STOP gambling with people's lives. That is the strongly-worded message to anyone who is breaching lockdown and social distancing rules from Dr Paul McGlinchey, a consultant cardiologist at the Western Trust.
The recent glorious weather we have been enjoying appears to have coincided with a heavier flow of traffic on our roads and there have been disturbing reports of families hosting barbecues and parties with people outside of their home over the weekend, despite the fact strict lockdown measures to combat the spread of COVID-19 are still in place.
Omagh town councillor, Stephen Donnelly, felt the need to make an appeal urging people to stop making unnecessary visits to local banks, while on social media there have been claims that parents are grocery shopping with their children.
Over 50 notices have been handed out by police to people in the Fermanagh and Omagh policing area to people who have flouted lockdown restrictions.
According to statistics released by the PSNI, a total of 58 notices have been issued during the period between March 30 and April 24 to those who have broken restrictions imposed to prevent the spread of coronavirus.
Of these, 29 were Penalty Notices for Disorder (PND) - a fine - and 29 were Community Resolution Notices (CRN).
Dr McGlinchey said it is 'very clear' people are growing complacent in the battle against coronavirus and anyone acting 'selfishly' by failing to adhere to government rules was putting people's lives at risk.
"I travel the road from Omagh to Derry three times a week and there is noticeably more traffic, particularly from the middle of last week," Dr McGlinchey told the Tyrone Constitution.
"I think people are taking their own decisions in relaxing social distancing and that's totally at odds to what the scientific advice is and the advice from government.
"I'm not sure what right people have in becoming an expert. What they are doing is risking prolongation of the COVID-19 pandemic.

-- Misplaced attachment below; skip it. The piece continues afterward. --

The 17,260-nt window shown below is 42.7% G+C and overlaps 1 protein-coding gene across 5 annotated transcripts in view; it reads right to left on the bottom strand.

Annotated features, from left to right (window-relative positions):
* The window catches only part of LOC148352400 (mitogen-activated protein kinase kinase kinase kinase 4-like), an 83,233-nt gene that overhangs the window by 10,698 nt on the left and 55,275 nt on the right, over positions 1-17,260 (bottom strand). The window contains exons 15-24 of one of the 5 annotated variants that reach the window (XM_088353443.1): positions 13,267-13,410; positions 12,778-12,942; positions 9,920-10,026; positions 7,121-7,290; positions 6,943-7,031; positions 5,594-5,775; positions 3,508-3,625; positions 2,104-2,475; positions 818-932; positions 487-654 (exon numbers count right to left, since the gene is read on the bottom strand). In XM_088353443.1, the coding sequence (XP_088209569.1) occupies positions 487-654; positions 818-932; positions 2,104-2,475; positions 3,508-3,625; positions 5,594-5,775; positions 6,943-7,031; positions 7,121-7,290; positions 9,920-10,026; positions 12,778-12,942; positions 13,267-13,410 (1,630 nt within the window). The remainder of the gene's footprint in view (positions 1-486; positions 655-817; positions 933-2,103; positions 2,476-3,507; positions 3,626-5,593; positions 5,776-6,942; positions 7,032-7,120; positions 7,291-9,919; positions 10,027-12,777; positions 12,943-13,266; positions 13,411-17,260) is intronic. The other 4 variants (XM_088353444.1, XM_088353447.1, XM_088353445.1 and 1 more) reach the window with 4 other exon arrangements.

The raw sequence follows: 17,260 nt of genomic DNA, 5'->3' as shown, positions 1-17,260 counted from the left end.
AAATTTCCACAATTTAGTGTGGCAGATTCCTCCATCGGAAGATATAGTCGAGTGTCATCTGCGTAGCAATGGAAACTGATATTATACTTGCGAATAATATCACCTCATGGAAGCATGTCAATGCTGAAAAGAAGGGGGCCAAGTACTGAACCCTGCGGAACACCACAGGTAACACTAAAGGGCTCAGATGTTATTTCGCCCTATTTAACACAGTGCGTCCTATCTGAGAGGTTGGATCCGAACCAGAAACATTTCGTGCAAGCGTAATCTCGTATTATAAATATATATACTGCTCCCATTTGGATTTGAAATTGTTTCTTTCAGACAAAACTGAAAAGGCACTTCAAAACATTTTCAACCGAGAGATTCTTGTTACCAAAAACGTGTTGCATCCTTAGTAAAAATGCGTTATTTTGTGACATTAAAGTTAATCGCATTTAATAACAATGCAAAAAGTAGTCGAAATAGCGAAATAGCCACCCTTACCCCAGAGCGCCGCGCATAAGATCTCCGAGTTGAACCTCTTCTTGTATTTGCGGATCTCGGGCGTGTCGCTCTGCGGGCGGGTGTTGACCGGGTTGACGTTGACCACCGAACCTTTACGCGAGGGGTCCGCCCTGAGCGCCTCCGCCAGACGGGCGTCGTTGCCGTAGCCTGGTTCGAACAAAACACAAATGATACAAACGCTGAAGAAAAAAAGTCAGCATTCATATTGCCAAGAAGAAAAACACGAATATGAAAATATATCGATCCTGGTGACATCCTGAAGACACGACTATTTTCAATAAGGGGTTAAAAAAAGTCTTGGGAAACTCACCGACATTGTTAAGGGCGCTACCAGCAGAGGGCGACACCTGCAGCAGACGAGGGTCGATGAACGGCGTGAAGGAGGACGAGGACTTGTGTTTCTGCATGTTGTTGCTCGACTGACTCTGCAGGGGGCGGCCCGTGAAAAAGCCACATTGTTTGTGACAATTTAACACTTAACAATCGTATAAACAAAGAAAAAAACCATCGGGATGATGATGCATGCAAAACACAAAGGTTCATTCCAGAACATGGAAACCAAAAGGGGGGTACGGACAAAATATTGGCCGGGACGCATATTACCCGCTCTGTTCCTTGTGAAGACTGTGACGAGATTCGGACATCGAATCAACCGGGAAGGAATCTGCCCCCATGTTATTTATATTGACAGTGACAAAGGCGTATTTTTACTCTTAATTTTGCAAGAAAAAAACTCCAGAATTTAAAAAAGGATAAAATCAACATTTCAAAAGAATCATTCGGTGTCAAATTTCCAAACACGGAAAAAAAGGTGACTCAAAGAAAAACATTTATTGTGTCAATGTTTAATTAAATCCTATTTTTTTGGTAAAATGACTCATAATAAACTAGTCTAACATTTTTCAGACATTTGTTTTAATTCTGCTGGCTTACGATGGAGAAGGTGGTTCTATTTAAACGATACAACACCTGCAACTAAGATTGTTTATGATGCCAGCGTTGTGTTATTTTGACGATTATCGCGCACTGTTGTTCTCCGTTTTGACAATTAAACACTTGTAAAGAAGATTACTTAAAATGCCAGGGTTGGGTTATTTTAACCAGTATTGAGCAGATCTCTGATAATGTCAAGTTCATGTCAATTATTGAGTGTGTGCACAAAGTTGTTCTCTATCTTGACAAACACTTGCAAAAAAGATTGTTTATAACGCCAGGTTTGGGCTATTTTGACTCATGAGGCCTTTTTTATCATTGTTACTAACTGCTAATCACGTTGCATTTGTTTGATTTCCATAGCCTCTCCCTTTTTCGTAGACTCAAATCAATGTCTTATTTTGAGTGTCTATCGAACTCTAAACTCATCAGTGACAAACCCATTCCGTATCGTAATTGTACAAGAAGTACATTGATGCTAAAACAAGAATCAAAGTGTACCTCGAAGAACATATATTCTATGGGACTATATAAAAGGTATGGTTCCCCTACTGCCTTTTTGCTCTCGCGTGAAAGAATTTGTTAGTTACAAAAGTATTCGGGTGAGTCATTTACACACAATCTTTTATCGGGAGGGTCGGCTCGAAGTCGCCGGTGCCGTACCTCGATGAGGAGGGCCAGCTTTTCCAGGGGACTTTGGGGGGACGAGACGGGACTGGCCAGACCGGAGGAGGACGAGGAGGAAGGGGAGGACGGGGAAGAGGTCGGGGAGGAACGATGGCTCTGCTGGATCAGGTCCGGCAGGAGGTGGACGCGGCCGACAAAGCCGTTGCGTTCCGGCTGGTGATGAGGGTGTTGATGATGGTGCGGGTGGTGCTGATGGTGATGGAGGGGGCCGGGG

"They are acting irresponsibly and immorally. They are risking lives because there is a lockdown in place."
Dr McGlinchey warned that although the majority of people were complying with restrictions, the actions of the minority would have 'detrimental effects on society'.
"The public in the main have been brilliant and as someone who works in the health service, that has been a great source of encouragement for us and the work that we do.
"The public displays of appreciation - the demonstrations outside Omagh Hospital and the South West Acute Hospital, the road signs thanking NHS workers - have been great.
"But to hear stories of people flaunting these rules because they are feeling bored, I just think it's really selfish.
"They are risking having more people affected with coronavirus and the subsequent mortality associated with that.
"People should not be making their own decisions about relaxing social distances and social isolation or any part of government policy.
"I can't understand why some people think their rights and priorities outweigh the rights of everyone else."
Any relaxation of the rules will be determined by the government and would be a gradual process, said Dr McGlinchey.
"You should only be in the company of others if there is an essential need for it. By mingling, you are promoting the spread of coronavirus and it only prolongs the changes we have had to endure within our society and health service."
At Stormont's COVID-19 press conference on Monday, First Minister Arlene Foster said now is not the time for the government, business and the public to gamble with people's lives.
"Please remain at home as much as possible," she added "Please stay at home and please save lives."
Mrs Foster echoed Prime Minister Boris Johnson's comments that we are "at a moment of great risk".
The Deputy First Minister Michelle O'Neill said that people in Northern Ireland must learn to live with radical changes to daily life until a vaccine is developed.
"It was disappointing to hear reports from some people who seem to have decided for themselves that it's time to relax the restrictions that are in place to save lives.
"That kind of attitude is wrong; it's reckless and it's endangering lives," she added.